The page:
Eateries weigh in on ban

DOWNTOWN — Reaction among restaurateurs to the continued development of a smoking ban for outdoor dining areas has so far been muted, but that could change as word of the possible prohibition grows, officials said.

The City Council on Tuesday directed city officials to include outdoor dining in a draft ordinance that, together with a smoking ban for all city-owned property and other areas, would significantly increase smoking restrictions in Glendale.

At the council meeting Tuesday, just one person spoke out against the restrictions, and even then, it was on philosophical grounds.

“That tells me [business owners] don’t know,” said Judee Kendall, executive director of the Glendale Chamber of Commerce.

But as word of the possible prohibition spreads, some restaurant owners are preparing to fight its inclusion in the draft ordinance.

“I would have gone to the council meeting and opposed it,” said Kevin Aksacki, owner of the Brazilian restaurant Gauchos on North Brand Boulevard, adding that he was out of town on Tuesday.

“I want to get together with others on this if they’re going to oppose it,” he said.

The provision would ban smoking at all outdoor dining areas on public property, such as sidewalk seating for restaurants, bars and cafes. It would also extend to outdoor seating on private restaurant property unless a smoking section could be cordoned off at least 20 feet away from the smoke-free area.

For a large place like Minx Restaurant and Lounge in northwest Glendale, that caveat would allow the potential rule to be easily implemented, manager Brian Pavsek said.

The “night life” portion of the deck, where most smoking occurs, is already about 50 feet away from the outdoor dining area, he said.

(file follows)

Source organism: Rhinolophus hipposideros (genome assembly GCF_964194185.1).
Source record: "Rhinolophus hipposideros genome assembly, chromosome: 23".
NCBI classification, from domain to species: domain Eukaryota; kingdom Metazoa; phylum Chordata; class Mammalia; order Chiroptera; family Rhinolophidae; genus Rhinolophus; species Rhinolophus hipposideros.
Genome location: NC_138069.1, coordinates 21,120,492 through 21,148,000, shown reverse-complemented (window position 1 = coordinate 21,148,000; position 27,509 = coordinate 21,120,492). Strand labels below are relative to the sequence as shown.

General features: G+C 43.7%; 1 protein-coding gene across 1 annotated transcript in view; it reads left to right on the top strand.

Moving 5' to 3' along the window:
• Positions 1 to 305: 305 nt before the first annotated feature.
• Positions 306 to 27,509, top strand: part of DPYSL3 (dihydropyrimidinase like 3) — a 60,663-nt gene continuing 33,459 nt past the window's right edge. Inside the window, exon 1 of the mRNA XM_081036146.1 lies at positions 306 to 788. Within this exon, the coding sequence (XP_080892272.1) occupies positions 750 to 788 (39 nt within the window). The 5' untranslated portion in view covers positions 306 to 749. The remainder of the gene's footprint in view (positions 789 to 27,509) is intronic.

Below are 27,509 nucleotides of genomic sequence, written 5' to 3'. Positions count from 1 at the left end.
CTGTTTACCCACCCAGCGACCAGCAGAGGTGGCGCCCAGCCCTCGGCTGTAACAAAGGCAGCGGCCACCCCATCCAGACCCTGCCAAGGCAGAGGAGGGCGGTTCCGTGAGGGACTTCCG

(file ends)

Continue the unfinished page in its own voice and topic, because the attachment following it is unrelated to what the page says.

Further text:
But for many downtown eateries and cafes, the 20-foot barrier is impossible, and so they stand to fall under the ban if it passes. About a half-dozen downtown restaurateurs on Thursday said they feared a ban would push customers out of the area.

The provision narrowly made it past the council on Tuesday after Mayor John Drayman threw his support behind it, arguing the city had a responsibility to regulate harmful public health effects to the same degree as disturbing the peace.

Last week, Los Angeles City Councilman Greig Smith introduced legislation to ban smoking at outdoor eating areas, excluding bars. Burbank has been enforcing a similar ban since August. And Pasadena is in the process of developing its own outdoor smoking ban.

Still, Mike Cholakian, owner of Carousel Restaurant on North Brand Boulevard, said the ban would cut about 4% into his business. Just five tables make up his sidewalk seating area, but he said it provided smokers with an important option.

Lia Riina, a bartender at the Left Coast Wine Bar on East Harvard Street, said the ban would be unworkable.

A half-dozen high tables in a fenced-off sidewalk area make up the bar’s outdoor seating, and policing her largely European clientele would be “stupid,” she said.

“It’s a cultural thing,” Riina said. “We have a large European population in Glendale, and smoking is a part of it.”

Many restaurant owners said they were unaware of the City Council’s effort to curb second-hand smoke in public, despite city notices that were sent out before the meeting, and that they would make their opposition known as the ordinance continues to be developed.

But some restaurants, like Raffi’s Place on Broadway, will have no stake in the fight. Smoking is not allowed in its outdoor, covered dining area, which comprises much of the restaurant.

The ban was imposed last year after customers started complaining, said Raymond Vakijian, whose family owns the restaurant.

“It’s a family atmosphere with a lot of children sometimes, and so [smoking] is not appropriate,” he said as the floor bustled during lunch hour Thursday.

Business, he added, had not suffered.

“I think it’s better for everyone,” Vakijian said.

The Glendale Chamber of Commerce plans to e-mail its membership, which includes 25 to 30 restaurants, on Monday to inform them of the development, Kendall said.

City officials are scheduled to bring the draft smoking ordinance back to the City Council in August for further consideration.

 JASON WELLS covers City Hall. He may be reached at (818) 637-3235 or by e-mail at

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